Twenty-eight days after that notice has been provided, the minister can formally request the assessments of the premises. In that 28 days that has passed in the meantime the Northern Territory might have written back and provided some extra information or they might have had a meeting. It might of its own motion gone and decided to take action or consideration of those premises.

Senator SIEWERT: The time is ticking now.

Ms Edwards : That time is ticking now. Once the minister has made the request in a more formal way, the Northern Territory has 28 days in which it is expected to commence those assessments and the correspondence between ministers would set out the time frame, what it is, what the premises are and so on. If it declines to do it—and there are a couple of reasons it can do that—it has to basically publicly explain why. The provision is about scrutiny. We are at the beginning of that process.

As you are aware the provision is there to say the minister can first notify of their intention and then request an assessment of a premises that they have reason to believe might be causing harm to the community. It is not a conclusion that it is causing harm; it is simply a matter of having reasonable, credible information to suggest that there might be issues from particular premises. In terms of your question about timing, I might need you to be a bit clearer about what you mean.

Senator SIEWERT: There are some well-known establishments in Alice Springs that people have known about for years, that the community has been raising concerns about for years. In fact, I would hazard a guess that some of those were the reasons that the minister wanted some more powers under Stronger Futures to deal with it. What process was undertaken between the legislation being passed—and I appreciate that there is a time for royal assent and all that sort of stuff—to the minister making a decision in early February. I am not having a go about the decision itself; it is the time frame and what process was undertaken between the legislation passing to the minister making a decision six months later to take that action.

Ms Edwards : We have been talking about particular premises, issues, licensing conditions and all of those sorts of matters with the Northern Territory at officials level and amongst ministers for a long time before the Stronger Futures Act and so on. We have had discussions about the potential for assessments and who assessors might be and all of those sorts of things at an officials level for some time. Of course, the change of government in the Northern Territory always means there is a bit of a hiatus in activity.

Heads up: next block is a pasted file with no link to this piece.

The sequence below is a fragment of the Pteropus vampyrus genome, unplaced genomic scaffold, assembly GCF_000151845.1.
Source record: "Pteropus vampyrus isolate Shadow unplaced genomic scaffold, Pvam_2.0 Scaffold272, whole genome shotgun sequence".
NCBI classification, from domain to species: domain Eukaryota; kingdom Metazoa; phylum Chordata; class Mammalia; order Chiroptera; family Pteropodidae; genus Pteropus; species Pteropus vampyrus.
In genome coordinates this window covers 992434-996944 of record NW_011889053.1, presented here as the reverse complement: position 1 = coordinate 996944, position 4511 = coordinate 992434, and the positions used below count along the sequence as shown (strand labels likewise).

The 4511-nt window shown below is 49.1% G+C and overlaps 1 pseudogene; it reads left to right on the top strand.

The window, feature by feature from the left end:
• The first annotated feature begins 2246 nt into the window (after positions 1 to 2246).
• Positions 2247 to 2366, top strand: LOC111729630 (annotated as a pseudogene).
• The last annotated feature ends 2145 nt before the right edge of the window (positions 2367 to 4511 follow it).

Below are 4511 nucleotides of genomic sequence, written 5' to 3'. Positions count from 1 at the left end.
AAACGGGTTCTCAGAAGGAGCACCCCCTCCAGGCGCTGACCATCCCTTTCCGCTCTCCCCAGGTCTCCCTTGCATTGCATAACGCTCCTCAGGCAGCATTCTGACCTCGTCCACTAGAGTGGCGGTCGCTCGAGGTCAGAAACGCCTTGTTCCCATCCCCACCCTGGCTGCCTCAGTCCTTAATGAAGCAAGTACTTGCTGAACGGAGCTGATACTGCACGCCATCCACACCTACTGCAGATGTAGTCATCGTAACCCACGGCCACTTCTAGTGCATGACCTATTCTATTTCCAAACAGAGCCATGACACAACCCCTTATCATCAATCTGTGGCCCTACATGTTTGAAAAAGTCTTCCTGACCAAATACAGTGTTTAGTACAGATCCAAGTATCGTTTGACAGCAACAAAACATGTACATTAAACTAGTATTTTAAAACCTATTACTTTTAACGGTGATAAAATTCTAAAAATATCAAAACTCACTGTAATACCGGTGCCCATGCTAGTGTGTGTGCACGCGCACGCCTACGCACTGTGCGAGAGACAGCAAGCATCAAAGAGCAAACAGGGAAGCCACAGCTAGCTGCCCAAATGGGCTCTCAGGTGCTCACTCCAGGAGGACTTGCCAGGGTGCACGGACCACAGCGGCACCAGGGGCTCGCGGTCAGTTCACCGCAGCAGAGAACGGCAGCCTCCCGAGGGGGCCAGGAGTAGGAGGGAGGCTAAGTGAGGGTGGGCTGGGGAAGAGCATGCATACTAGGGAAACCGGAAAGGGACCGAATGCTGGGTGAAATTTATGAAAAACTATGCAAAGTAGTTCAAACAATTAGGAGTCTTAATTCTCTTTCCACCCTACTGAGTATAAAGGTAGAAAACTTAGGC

I think the key things that happened before this particular intention to request happened were some representations from particular community organisations and individuals in Alice Springs. So the minister's information is based on those sorts of representations, which are of course a really important way to raise the issue. If your question is going to why it took so long—

Senator SIEWERT: Yes.

Ms Edwards : I would say that we have been doing a lot of things about licensing and other alcohol related measures in the meantime and are continuing to do so. This intention to request has come up in response to additional information becoming available and, particularly, representations from individuals and organisations in Alice Springs.

Senator SIEWERT: As you know, I am critical of a lot of Stronger Futures, but that was one of the bits of the legislation that we actually thought was a very useful tool. So this was more to do with the time frame.

I realise that we are short of time and I may have to ask you take a bit of this on notice. I am interested in where the community planning process is up to. I am aware that some community plans had been significantly progressed. It is only from conversations but I have been told that there has been some concern that there has been a delay in the process in progressing some of the community plans—more because of the change in government, which inevitably causes delays. So where are we up to now with some of those plans? How many are you engaging with at the moment?

Ms Edwards : So we are talking about alcohol management plans?

Senator SIEWERT: Yes, alcohol managements plan.

Ms Edwards : Of course there is a specific meaning in the Northern Territory quite separate to its Queensland meaning.

Senator SIEWERT: Yes.

Ms Edwards : Alcohol management plans have been part of the landscape in the Northern Territory for a long time, both the Northern Territory direct and as part of the Northern Territory Emergency Response and now as part of Stronger Futures.